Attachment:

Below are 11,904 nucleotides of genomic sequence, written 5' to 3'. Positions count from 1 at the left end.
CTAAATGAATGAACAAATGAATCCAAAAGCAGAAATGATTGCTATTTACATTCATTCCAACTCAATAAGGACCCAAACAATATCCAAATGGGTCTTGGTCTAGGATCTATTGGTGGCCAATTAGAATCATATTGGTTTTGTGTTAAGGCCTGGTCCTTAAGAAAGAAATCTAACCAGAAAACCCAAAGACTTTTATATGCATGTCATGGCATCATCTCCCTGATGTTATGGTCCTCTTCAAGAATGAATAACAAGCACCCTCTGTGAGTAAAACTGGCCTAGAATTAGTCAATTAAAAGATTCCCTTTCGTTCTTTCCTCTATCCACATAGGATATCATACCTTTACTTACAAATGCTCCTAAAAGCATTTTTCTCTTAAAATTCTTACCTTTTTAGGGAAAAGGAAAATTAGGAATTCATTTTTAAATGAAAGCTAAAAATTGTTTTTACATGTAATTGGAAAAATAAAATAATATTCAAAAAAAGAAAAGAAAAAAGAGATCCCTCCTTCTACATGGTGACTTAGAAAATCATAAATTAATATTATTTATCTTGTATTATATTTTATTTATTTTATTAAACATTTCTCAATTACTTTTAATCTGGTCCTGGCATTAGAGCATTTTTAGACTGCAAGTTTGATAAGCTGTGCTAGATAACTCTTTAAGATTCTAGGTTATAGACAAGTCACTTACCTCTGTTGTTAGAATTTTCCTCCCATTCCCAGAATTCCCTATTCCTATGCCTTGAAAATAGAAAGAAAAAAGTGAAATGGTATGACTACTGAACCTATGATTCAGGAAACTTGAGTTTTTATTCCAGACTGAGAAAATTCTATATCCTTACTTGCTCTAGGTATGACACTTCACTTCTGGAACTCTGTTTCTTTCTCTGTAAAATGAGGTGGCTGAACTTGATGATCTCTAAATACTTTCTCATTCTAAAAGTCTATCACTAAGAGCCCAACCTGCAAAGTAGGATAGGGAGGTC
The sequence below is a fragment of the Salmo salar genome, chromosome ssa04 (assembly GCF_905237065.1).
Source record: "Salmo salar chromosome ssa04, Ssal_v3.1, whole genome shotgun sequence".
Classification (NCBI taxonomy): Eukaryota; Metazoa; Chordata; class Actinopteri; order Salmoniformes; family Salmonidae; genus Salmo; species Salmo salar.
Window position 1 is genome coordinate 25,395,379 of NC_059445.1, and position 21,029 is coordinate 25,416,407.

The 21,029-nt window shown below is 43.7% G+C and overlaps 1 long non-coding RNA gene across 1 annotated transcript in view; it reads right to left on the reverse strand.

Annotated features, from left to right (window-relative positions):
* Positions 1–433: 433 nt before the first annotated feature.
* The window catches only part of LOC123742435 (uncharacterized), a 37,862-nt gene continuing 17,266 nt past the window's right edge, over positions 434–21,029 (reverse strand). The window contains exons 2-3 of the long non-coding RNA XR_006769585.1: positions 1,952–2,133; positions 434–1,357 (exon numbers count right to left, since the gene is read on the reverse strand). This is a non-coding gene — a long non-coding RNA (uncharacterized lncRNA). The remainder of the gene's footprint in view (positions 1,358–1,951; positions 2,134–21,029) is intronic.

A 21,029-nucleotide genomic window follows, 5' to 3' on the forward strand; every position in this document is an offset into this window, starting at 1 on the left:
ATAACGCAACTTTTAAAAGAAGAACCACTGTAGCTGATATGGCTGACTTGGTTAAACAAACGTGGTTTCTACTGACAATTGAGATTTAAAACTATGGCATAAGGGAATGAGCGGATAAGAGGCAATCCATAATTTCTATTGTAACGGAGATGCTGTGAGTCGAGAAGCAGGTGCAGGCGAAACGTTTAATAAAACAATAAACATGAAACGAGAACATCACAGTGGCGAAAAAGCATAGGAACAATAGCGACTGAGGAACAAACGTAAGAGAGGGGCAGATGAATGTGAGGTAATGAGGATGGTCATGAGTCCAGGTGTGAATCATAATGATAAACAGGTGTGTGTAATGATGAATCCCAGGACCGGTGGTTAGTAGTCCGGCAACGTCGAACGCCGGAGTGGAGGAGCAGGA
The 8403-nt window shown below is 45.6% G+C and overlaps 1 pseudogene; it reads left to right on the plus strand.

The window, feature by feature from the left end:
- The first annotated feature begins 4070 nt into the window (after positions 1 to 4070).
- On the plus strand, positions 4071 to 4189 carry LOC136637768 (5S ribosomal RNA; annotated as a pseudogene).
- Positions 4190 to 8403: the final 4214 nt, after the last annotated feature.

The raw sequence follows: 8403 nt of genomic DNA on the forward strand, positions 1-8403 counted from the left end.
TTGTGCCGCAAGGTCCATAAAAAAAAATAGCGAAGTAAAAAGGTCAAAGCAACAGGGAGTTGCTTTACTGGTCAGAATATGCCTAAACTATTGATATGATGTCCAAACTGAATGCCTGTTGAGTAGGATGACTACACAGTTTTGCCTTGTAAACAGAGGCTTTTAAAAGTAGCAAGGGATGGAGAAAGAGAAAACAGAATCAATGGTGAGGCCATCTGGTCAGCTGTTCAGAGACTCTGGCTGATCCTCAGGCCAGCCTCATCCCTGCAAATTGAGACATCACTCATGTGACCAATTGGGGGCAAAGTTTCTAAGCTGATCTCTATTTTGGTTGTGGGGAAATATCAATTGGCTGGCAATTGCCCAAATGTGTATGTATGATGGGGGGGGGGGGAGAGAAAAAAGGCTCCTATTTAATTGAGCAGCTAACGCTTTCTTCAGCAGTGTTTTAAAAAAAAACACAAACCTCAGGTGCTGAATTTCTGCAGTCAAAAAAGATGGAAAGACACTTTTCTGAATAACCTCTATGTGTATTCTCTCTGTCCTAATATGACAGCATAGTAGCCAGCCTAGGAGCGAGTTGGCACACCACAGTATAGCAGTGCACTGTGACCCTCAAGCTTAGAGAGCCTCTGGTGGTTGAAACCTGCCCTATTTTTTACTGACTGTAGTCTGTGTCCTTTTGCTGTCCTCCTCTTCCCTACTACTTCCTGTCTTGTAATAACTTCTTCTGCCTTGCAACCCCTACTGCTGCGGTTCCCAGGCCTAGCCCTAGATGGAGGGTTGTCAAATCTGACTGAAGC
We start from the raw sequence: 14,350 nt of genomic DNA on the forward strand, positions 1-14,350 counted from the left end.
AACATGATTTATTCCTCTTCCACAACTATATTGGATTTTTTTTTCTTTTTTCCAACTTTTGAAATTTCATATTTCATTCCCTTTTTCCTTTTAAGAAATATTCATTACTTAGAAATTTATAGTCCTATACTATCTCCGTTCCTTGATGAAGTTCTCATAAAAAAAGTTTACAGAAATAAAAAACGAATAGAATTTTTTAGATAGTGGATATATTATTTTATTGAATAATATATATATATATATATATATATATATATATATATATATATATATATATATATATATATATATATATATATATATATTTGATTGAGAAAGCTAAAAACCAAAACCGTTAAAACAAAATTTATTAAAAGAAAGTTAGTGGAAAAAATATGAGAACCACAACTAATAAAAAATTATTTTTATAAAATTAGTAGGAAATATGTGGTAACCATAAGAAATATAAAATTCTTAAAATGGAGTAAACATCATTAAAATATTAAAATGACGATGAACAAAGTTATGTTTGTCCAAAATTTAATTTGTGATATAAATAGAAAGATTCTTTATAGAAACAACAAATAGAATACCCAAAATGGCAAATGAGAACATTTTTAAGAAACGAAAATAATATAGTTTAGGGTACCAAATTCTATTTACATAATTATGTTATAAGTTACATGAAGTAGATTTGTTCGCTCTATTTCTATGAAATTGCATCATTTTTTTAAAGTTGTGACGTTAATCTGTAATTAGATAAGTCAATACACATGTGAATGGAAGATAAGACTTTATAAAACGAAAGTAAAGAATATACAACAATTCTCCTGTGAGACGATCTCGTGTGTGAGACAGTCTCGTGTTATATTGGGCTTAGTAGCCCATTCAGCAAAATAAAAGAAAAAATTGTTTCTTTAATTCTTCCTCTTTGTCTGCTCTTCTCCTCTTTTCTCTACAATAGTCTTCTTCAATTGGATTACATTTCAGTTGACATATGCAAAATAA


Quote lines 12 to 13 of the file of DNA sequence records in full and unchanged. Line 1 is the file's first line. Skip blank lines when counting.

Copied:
ATAACGCAACTTTTAAAAGAAGAACCACTGTAGCTGATATGGCTGACTTGGTTAAACAAACGTGGTTTCTACTGACAATTGAGATTTAAAACTATGGCATAAGGGAATGAGCGGATAAGAGGCAATCCATAATTTCTATTGTAACGGAGATGCTGTGAGTCGAGAAGCAGGTGCAGGCGAAACGTTTAATAAAACAATAAACATGAAACGAGAACATCACAGTGGCGAAAAAGCATAGGAACAATAGCGACTGAGGAACAAACGTAAGAGAGGGGCAGATGAATGTGAGGTAATGAGGATGGTCATGAGTCCAGGTGTGAATCATAATGATAAACAGGTGTGTGTAATGATGAATCCCAGGACCGGTGGTTAGTAGTCCGGCAACGTCGAACGCCGGAGTGGAGGAGCAGGA
The 8403-nt window shown below is 45.6% G+C and overlaps 1 pseudogene; it reads left to right on the plus strand.